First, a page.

- Dr Nathan Coombs
- Lecturer in Economic Sociology
- 6.10 Chrystal Macmillan Building 15a George Square Edinburgh UK EH8 9LD
- +44 (0)131 6508259
- Research Interests
- Sociological Theory, Financial Markets, Social Studies of Finance, financial regulation, History of Political Thought, Economic Sociology, Social theory
Guidance and Feedback Hours
- Wednesday 3-5pm (during term time)
I am an economic sociologist researching financial regulation and digital markets. In 2013 I was awarded a PhD in political theory by Royal Holloway, University of London. From 2014-17 I was the principal investigator of the Leverhulme Trust funded project 'Governing Financial Algorithms: A Social Study of Regulation and Compliance'. In 2015 I co-founded the scholarly journal Finance and Society.
Convener and Co-lecturer: Digital Markets and Society PGSP11465
Convener and Co-lecturer: Sociology 1B: The Sociological Imagination: Private Troubles, Public Problems SCIL08005
PhD in Political Theory, Royal Holloway, University of London
MSc in International Politics, School of Oriental and African Studies, University of London
BSc (hons) in Economics and International Development, University of Bath
(see full list of publications on Google Scholar)
History and Event: From Marxism to Contemporary French Theory, Edinburgh: Edinburgh University Press (2015)
Governing the Future or Controlling the Present? Stress Tests as a New Conception of Regulatory Control (with John Morris, under review)
What is an Algorithm? Financial Regulation in the HFT Era, Automated Trader, Issue 41 Q4 (2016): 14-18.
What is an Algorithm? Financial Regulation in the Era of High-Frequency Trading, Economy and Society, Vol. 45, No. 2 (2016): 278-302 [featured in RegBlog]
Did Lenin Refound Marxist Dialectics in 1914?, The European Legacy, Vol. 21, No. 1 (2016): 1-18
Speculative Justice: Quentin Meilassoux and Politics, Theory & Event, Vol. 17, No. 4 (2014)
The Political Theology of Red Toryism, Journal of Political Ideologies, Vol. 16, No. 1 (2011): 79-96
Nomological Disputation: Alain Badiou and Graham Harman on Objects, Speculations: A journal of speculative realism, Vol. 1, No. 1 (2010): 135-144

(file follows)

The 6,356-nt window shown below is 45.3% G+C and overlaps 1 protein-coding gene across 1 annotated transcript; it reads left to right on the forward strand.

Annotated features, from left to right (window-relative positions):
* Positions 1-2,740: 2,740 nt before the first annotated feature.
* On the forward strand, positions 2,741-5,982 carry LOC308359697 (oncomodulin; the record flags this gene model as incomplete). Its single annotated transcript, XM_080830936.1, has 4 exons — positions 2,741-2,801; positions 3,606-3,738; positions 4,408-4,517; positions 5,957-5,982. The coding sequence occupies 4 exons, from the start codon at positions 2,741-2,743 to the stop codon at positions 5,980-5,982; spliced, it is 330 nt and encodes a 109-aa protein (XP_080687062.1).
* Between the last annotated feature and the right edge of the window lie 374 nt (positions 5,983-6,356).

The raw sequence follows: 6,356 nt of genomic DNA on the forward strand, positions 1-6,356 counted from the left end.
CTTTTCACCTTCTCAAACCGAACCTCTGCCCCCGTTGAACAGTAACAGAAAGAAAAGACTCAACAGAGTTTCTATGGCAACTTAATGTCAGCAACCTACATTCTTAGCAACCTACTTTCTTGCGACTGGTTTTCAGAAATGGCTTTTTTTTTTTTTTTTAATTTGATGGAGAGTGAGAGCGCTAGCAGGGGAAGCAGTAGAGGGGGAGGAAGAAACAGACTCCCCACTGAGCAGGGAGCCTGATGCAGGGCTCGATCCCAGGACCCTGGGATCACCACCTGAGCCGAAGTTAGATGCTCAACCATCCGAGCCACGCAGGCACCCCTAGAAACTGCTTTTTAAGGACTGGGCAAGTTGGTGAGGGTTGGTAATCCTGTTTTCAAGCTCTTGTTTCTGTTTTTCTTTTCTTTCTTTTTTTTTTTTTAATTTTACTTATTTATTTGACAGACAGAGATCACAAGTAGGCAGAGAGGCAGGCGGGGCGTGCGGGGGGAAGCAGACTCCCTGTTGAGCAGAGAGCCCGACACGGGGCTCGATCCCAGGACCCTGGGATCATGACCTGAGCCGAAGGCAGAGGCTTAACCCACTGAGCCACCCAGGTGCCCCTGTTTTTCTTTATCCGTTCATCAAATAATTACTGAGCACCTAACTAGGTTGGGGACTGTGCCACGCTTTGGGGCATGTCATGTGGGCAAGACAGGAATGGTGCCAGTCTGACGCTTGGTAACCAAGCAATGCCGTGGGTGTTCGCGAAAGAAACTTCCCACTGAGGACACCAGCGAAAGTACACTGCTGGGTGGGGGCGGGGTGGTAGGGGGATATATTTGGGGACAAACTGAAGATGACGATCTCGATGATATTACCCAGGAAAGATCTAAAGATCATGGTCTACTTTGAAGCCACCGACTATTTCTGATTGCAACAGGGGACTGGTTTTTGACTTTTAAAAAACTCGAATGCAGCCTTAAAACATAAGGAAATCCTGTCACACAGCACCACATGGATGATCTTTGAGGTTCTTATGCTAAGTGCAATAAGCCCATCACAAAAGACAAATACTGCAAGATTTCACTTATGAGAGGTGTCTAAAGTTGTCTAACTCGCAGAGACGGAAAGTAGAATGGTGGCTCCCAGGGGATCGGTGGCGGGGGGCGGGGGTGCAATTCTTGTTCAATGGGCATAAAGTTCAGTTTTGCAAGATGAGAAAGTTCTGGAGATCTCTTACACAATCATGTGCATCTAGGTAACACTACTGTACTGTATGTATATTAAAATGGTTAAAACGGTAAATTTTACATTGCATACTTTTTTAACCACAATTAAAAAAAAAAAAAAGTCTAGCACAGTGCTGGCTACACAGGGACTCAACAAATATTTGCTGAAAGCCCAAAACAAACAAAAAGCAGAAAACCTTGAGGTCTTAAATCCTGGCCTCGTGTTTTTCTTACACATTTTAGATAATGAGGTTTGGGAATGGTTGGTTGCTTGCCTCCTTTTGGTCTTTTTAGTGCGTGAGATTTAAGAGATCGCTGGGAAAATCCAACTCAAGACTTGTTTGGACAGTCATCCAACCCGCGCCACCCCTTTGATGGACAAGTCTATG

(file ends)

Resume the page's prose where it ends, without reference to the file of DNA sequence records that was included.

How Finance Became Financialized: The Calculative and Regulatory Consequences of Risk Management. In: Mader, P., Mertens, D. and van der Zwan, N. (eds.) International Handbook of Financialization. Abingdon: Routledge (with Arjen van der Heide, forthcoming 2019).
Beyond Cynicism and Fatalism: Three Lessons for a Social Studies of Financial Regulation. In: Borch, C. and Wosnitzer, R. (eds) Routledge Handbook to Critical Finance Studies. Abingdon: Routledge (forthcoming 2018/19).
Underlabouring for Science: Althusser, Brassier, Bhaskar. In: Malik, S and Avanessian, A. (eds) Genealogies of Speculation: Materialism and Subjectivity since Structuralism, London: Bloomsbury (2016): 271-299.
Review articles and essays
Macroprudential versus Monetary Blueprints for Financial Reform, Journal of Cultural Economy, Vol. 10, No. 2 (2017): 207-216
For a Post-Disciplinary Study of Finance and Society (with Angus Cameron and Amin Samman), Finance and Society, Vol. 1, No. 1 (2015): 1-5
Donald Trump, Dodd-Frank and the politics of academic critique, SPERI comment, 29 February (2017)
Clamping down - on the Bank of England's stress test, Socializing Finance, 2 December (2016)
'Governing Financial Algorithms: A Social Study of Regulation and Compliance', Leverhulme Trust Early Career Fellowship Scheme, 2014-17.
I am willing to anonymously review manuscripts in my areas of expertise. I have reviewed for Political Studies, The European Legacy, Journal of Political Ideologies, Security Dialogue, Science, Technology and Human Values, Science and Technology Studies, Information, Communication and Society, Distinktion: Journal of Social Theory, and Oxford University Press.
I can act as a supervisor or in an informal mentoring role on projects concerning social and political theory, economic sociology, science and technology studies, and the social studies of finance.
If you are interested in being supervised by Nathan Coombs, please see the links below for more information: